Eric Allen's story

Eric grew up in Queensland among ‘very loving parents’, and an extended Catholic family. In the 1990s, while he was training to be an altar boy, a visiting priest named Father Kevin placed his foot on Eric’s penis and said, ‘You’re a man now. You can take it’.

When Eric told his parents, they reported it to the school principal, Mr Whitford, who then called Father Kevin, Eric and the other altar boys into his office. For Eric, this was like putting him ‘in the room with the monster’. When the principal told him to ‘tell this man what you’re accusing him of’, Eric felt too intimidated to speak up.

Eric’s parents also took him to the police station to make a statement, and later met with ‘a lady from the professional standards’. Because ‘there wasn’t any rape’, the lady ‘didn’t think it was a big deal’. She said that it was in Eric’s ‘best mental health interest’ to just get on with his education, and promised to keep Father Kevin away from Eric and other children, if the family did not press charges.

However, Eric said that ‘after he was told not to come near me, he turned up at my house twice. Mum said he was intoxicated’. The priest asked to speak to Eric, but his parents refused to let him into the house. Eric believes that Father Kevin was then sent ‘overseas on a mission’.

Eric had been a sporty student who was into exercise and long distance running, but in the months following the abuse, he began to experiment with marijuana and other substances. He was moved to a state high school, but after being wrongly accused of dealing drugs, he was suspended.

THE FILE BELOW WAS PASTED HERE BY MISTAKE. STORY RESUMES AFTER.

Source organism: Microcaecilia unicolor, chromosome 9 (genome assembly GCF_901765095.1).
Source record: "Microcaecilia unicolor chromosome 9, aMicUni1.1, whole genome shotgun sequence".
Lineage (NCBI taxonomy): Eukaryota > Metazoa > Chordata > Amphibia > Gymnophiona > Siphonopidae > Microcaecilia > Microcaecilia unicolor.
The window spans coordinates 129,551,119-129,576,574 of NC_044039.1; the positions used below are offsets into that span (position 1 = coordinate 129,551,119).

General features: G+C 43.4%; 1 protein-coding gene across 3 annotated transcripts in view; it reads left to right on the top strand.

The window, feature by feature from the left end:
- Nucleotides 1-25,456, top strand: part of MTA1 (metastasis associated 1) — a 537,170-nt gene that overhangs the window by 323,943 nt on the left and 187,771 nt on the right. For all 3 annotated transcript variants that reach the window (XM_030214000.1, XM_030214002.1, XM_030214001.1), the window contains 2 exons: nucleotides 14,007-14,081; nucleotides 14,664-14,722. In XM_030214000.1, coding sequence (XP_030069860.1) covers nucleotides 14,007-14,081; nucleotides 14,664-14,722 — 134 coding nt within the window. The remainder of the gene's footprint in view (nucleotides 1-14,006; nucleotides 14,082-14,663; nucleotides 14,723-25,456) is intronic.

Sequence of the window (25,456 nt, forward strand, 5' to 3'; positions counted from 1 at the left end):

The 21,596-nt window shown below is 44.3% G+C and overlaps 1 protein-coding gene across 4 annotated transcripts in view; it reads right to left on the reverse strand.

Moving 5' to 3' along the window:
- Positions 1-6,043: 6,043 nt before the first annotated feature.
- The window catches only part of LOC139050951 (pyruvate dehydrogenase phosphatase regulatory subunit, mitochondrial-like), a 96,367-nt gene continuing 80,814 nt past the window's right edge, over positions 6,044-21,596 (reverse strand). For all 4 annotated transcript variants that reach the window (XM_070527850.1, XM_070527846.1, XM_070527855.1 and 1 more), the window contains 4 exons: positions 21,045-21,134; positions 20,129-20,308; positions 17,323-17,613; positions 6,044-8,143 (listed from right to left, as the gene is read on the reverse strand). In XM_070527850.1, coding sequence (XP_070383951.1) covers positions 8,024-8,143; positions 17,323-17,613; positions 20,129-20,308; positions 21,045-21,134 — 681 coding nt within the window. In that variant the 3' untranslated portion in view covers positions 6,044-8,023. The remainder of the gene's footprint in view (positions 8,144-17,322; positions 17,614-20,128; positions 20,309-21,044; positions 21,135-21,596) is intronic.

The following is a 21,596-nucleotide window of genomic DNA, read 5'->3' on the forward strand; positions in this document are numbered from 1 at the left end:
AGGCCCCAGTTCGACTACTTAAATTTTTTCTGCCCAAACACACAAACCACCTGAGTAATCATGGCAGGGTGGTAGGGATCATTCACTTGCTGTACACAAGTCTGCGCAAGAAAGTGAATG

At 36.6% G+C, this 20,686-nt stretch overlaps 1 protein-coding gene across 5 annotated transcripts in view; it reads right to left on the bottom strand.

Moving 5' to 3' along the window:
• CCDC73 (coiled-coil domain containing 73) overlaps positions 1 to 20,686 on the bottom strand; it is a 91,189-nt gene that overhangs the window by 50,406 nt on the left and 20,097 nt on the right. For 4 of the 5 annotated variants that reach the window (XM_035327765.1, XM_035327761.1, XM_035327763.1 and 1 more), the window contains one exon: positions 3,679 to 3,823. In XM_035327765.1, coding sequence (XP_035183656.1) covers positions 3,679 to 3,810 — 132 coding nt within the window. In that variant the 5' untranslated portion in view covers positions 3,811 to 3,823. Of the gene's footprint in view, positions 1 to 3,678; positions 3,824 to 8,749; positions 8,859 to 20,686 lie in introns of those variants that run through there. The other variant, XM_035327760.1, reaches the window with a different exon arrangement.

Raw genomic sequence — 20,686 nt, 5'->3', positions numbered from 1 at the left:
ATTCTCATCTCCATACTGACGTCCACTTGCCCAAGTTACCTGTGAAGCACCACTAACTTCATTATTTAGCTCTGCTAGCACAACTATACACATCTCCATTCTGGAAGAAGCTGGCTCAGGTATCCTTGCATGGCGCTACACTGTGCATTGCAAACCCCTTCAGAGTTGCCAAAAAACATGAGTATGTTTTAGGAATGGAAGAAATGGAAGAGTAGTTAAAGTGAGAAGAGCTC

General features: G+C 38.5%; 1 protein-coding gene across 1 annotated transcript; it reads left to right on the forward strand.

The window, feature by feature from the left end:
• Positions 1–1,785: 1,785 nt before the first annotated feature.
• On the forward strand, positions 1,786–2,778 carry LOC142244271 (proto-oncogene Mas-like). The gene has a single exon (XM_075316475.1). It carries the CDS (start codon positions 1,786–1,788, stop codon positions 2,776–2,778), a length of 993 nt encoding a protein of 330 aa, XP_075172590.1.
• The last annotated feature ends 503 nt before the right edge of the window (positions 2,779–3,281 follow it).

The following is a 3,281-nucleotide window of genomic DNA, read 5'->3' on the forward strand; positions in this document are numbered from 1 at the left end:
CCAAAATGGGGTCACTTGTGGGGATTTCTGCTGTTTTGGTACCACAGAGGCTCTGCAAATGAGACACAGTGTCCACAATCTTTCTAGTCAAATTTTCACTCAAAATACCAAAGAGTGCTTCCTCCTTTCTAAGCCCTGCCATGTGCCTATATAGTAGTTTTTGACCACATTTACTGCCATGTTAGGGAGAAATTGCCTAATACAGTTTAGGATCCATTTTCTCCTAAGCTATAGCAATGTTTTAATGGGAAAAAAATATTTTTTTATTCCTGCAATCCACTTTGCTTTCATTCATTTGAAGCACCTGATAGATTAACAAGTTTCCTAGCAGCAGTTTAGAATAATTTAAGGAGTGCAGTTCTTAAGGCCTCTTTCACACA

He left school a couple of years later in his mid-teens, and abused drugs and alcohol. He would later experience anxiety, depression, panic attacks and major health problems. ‘That’s why I can’t work’, he said.

Eric was addicted to heroin for the better part of two decades, but believes the abuse is ‘not fully to blame’ for this or other problems. He is saddened that his former girlfriend aborted her pregnancy in the belief that he would not be able to provide for a family. He’d hoped to be with her for the rest of his life, but understands that, in her eyes, he was not ‘a good catch’.

About 20 years ago, Eric realised that he needed support to obtain substantial professional help. He engaged a series of solicitors over a 10-year period who managed to obtain small compensation payments from the Catholic Church via their Towards Healing protocol. He had hoped that Towards Healing would seek a mutually satisfying outcome, and provide the funds he needed for rehabilitation, and the chance to confront his perpetrator. Not only did this not happen, Eric felt that their attitude was if ‘you’re not part of the parish, you’re not joining back in, don’t bother, don’t show your face, we don’t want to know you’.

He now feels that Towards Healing should be ‘scrapped’. ‘There’s nothing good that I can say that’s come of it. Only bad.’

Eric would love to be back in the Church and ‘have that support that everyone else has’. However, their response was not supportive, and some members of his extended family remain ‘upset’ with him for continuing to seek compensation. Their view is ‘God, they gave you a cheque. Why are you still going on about it?’ and ‘You weren’t raped, you weren’t sodomised’. They believed he didn’t deserve to be compensated. Eric said, ‘It sticks in my gut’.

Not yet 40, Eric’s years of drug abuse have taken a toll on his health, and he is on a disability support pension. However, he has been clean for some years now, has weekly counselling, and participates in an opioid replacement program. ‘So it means if my friends are using, I can’t use with them because it will make me sick’, he said. ‘It even stops you from using alcohol. I don’t even drink.’

Eric feels that the abuse of trust affected him the most. ‘It wasn’t about what he did’, he said. ‘These are your elders, these are the people you look up to, and these are the people that are going to set out in life and show you what sort of character, or what sort of moral character or being you are going to be. And you know, they say, “If you sin, you’re going to go to Hell and everything”, and then they sin. The first thing they do. And I’m a child … And then you lose your faith.’

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